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Here Are the Last Three Interview Questions You'll Ever Need

Posted by Ross Petras on May 27, 2019 11:15:00 AM

 

Hiring new talent can be one of the most difficult yet rewarding events a manager can experience during their time with an organization. When a position first opens, a lot of time and effort will go into creating the perfect job description, posting it to a variety of online job boards, emailing it out internally, and poring over stacks and stacks of resumes. When you finally narrow down the pool of candidates and start inviting them in for interviews, you may think that the search is almost over – you can see the light at the end of this long tunnel. But don’t prop up your feet just yet.

Interviewing candidates will be the most crucial part of the process. While every potential hire that shakes your hand will seem polite and refined, you need to have an arsenal of questions ready to determine if this person will be the right fit for your organization and role. In many cases, unprepared interviewers will compile a generic list of questions such as, “What would you say is your greatest weakness?” or “Why should we hire you?” These types of questions will give you the rehearsed side of the candidate which can sometimes mask red flags that need to be identified before moving the process forward. So how can you be sure that you’re not missing something with your candidate pool? Easy. Ask the candidates these three questions and see how quickly they can think on the spot.

 

“Tell me about a time that you failed miserably at something and how did you move forward from that time?”

 Experience is the best teacher. During your time with a candidate, you will want to hear about how their past experiences have shaped them into the individual you’re seeing on that day. Learning how someone has dealt with complete failure will help you to see a few critical things: their weaknesses, how they regained composure post-failure, evaluate if they found a lesson in their failure and were able to grow from it – or perhaps they’re on track to repeat it. This one question can reveal several key qualities in a person.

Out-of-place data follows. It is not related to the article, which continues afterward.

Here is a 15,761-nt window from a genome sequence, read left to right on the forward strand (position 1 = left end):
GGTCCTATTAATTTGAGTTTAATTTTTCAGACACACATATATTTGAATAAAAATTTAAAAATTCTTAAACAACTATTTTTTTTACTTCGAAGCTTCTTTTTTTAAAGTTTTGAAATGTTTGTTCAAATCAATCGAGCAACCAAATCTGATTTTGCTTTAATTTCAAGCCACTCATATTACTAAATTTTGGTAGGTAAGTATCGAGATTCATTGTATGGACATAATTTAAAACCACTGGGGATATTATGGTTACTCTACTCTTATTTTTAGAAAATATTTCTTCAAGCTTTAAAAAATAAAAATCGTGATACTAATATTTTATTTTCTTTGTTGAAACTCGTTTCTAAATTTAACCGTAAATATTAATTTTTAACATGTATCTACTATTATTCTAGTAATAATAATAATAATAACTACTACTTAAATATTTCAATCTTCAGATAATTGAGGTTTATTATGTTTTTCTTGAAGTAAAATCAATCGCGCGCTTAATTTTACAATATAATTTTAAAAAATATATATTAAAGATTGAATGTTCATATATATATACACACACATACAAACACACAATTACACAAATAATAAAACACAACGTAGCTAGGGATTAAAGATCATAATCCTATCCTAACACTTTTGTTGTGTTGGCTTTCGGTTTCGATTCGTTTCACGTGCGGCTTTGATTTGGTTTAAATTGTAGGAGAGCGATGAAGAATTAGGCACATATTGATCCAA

“What did you do to prepare for this interview today?”

 This is a question that will take a candidate by surprise, which will hopefully encourage them to be honest. In a saturated job market, you’ll sometimes find candidates that apply for many jobs, attend many interviews, and yet care little about what the actual job role entails. It’s important to weed out any individuals who are looking for a better paycheck and not much else – that will come through quickly with this question. For an individual that is going to make a real effort within your organization, you will find that they spent hours looking through your website, social media channels, and company review sites to be fully prepared when they are finally face-to-face with you.

 

“What is your personal definition of success?”

 Don’t forget throughout the hiring process that in the end, you are hiring a human being who will be motivated by very specific things. It’s important to know if someone’s end goal is to pay off their student loan debt versus working their way up through the ranks to an upper management position. This question will also help you as the hiring manager to identify if the job you’d be offering an individual will fit within their goals for success. It’s just as important to find the right candidate for the job as it is to find the right job for a candidate to ensure long-lasting, committed team members.

 

The next time you head into the interview room, be sure to sprinkle these three questions into your usual asks for deeper insight into who could potentially be your newest hire. Stay away from generic “get-to-know-you” questions and cut right to the chase – not only will it save you time and energy, but your candidates will walk away with a unique experience that will better prepare them for their future correspondence with your organization.

 

For more information about how you can make the hiring process even more painless, schedule a time to speak with the Biotech Partner’s team!

Topics: Hiring Process, Hiring Manager, Interviews, Candidates